The Local Government Association says communities may have lost out on "desperately needed" affordable homes through the use of permitted development rights – which allow certain conversions without full planning permission.
Data from the Ministry of Housing, Communities and Local Government (MHCLG) shows 14 office-to-residential conversions in South Tyneside in the five years to 2019-20 were done this way.
A permitted development right is general planning permission granted by Parliament and allows developers to turn office buildings into homes without submitting a full planning application, as long as they meet recently introduced requirements such as having enough space and natural light.
It also means the typical requirement to provide a proportion of affordable housing cannot be enforced.
Nationally, 65,000 conversions have been carried out under the scheme in the last five years.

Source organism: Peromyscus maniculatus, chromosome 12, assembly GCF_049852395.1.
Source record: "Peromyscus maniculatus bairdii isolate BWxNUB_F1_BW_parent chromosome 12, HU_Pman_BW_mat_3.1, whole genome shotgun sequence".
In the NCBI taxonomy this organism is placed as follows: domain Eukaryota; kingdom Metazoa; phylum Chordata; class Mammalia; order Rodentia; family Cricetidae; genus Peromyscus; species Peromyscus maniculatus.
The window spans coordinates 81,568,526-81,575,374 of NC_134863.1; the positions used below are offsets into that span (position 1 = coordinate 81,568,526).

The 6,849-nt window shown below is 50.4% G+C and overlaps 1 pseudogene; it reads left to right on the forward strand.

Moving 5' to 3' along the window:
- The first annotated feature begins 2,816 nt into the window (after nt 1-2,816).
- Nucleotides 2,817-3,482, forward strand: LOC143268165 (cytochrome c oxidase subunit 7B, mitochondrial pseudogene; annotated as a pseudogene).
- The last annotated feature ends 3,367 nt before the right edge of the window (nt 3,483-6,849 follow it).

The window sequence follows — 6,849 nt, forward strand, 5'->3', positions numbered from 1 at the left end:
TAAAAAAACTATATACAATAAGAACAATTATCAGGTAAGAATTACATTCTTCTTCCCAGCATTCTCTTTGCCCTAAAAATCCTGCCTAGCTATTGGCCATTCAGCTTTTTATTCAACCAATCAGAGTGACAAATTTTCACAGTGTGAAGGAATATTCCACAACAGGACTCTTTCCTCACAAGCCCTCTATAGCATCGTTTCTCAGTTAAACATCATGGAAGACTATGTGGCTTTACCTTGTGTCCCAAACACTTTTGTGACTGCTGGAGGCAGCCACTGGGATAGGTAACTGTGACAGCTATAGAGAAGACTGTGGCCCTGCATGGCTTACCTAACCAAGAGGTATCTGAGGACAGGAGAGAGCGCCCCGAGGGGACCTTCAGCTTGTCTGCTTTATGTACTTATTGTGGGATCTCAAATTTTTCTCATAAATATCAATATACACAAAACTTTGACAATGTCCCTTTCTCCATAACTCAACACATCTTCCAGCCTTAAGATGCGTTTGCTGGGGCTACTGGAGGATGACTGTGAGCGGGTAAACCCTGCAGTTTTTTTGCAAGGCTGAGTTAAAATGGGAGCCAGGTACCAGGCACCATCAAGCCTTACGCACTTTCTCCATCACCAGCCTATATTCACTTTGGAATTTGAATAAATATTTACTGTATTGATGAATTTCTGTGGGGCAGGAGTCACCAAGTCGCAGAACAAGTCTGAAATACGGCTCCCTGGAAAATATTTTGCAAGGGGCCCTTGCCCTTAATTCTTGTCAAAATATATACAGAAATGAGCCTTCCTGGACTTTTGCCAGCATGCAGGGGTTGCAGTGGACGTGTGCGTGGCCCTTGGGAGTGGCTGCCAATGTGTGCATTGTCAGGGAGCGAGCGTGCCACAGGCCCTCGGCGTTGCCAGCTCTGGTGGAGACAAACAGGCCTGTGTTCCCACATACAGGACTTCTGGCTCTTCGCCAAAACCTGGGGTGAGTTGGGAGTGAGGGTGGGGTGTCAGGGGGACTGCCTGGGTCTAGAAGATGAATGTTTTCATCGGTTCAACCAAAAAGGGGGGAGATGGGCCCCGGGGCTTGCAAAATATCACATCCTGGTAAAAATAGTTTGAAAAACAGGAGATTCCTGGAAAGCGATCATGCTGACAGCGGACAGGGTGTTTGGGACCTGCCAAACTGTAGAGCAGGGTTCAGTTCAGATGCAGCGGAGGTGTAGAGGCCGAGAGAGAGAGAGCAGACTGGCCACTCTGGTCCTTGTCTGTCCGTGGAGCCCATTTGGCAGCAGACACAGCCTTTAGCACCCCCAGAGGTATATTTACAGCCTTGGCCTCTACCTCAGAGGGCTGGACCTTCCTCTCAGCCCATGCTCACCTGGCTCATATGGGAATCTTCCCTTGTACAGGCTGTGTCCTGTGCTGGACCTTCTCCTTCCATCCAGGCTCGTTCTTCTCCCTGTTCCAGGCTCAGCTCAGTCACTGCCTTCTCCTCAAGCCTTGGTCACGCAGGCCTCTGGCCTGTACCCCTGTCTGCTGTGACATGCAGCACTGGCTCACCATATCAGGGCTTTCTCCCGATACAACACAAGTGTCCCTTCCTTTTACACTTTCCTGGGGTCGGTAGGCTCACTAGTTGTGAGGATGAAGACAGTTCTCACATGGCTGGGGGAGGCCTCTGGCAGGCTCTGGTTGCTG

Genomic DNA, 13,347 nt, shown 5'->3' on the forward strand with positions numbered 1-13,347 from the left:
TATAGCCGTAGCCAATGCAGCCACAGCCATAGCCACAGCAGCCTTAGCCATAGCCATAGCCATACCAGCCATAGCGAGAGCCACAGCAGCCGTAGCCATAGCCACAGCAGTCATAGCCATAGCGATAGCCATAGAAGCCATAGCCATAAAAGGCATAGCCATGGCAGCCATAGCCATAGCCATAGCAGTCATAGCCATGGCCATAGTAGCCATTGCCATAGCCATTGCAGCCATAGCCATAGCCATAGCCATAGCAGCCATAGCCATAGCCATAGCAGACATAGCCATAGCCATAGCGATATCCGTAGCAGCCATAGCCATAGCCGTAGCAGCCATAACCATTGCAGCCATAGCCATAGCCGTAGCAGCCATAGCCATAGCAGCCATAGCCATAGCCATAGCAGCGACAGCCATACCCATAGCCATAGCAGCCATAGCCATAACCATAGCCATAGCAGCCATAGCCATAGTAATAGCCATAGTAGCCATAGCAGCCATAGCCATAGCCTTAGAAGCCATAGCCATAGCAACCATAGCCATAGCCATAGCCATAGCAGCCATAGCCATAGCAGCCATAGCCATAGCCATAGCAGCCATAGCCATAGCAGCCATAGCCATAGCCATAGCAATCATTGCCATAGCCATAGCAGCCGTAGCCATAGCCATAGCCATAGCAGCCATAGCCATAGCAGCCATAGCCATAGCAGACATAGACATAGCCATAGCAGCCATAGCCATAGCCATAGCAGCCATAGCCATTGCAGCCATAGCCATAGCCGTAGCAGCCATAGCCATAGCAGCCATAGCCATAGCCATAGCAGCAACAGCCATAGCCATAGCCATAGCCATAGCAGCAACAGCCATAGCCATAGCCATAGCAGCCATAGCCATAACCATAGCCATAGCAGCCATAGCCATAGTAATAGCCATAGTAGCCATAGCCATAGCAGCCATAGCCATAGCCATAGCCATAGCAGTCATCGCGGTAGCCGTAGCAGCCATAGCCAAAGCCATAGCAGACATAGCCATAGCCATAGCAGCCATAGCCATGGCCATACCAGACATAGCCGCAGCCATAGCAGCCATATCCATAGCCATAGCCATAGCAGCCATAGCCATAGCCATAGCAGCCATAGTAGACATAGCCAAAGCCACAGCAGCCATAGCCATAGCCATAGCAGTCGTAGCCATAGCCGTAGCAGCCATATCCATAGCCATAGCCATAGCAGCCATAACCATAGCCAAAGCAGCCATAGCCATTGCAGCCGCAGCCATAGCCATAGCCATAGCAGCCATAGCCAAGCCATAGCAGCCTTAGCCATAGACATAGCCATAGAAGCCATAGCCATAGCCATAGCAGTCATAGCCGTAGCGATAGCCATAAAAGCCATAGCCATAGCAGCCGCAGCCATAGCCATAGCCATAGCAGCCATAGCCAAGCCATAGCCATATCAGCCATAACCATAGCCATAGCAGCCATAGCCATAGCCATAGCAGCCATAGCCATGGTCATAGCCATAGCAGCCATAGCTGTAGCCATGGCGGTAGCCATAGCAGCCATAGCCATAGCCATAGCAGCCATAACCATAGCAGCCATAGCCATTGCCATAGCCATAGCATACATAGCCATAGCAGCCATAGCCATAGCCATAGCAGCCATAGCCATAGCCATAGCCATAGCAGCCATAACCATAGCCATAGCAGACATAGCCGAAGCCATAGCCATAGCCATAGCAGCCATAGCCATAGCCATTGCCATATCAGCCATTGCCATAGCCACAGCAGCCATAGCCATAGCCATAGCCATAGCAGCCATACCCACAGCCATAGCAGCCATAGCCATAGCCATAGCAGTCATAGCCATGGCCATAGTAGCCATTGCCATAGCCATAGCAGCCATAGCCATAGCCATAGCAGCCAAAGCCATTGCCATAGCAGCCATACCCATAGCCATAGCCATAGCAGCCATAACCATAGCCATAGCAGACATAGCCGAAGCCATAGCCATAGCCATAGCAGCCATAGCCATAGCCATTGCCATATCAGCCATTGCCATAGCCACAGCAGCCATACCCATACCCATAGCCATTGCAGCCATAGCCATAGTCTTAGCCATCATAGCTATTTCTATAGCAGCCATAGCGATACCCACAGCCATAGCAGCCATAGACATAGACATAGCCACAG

David Renard, the LGA’s housing spokesman, said: “Permitted development rules are resulting in the potential loss of thousands of desperately-needed affordable homes.
"Planning is not a barrier to house-building. Councils approve nine in 10 planning applications. It is vital that councils and local communities have a voice in the planning process."
An MHCLG spokesperson said the fast-track system contributed to the delivery of more than 243,000 extra homes of all types last year.
They added: “We are investing over £12bn in affordable housing and the infrastructure levy in our planning reforms will ensure developers deliver at least as much affordable housing as under the current system."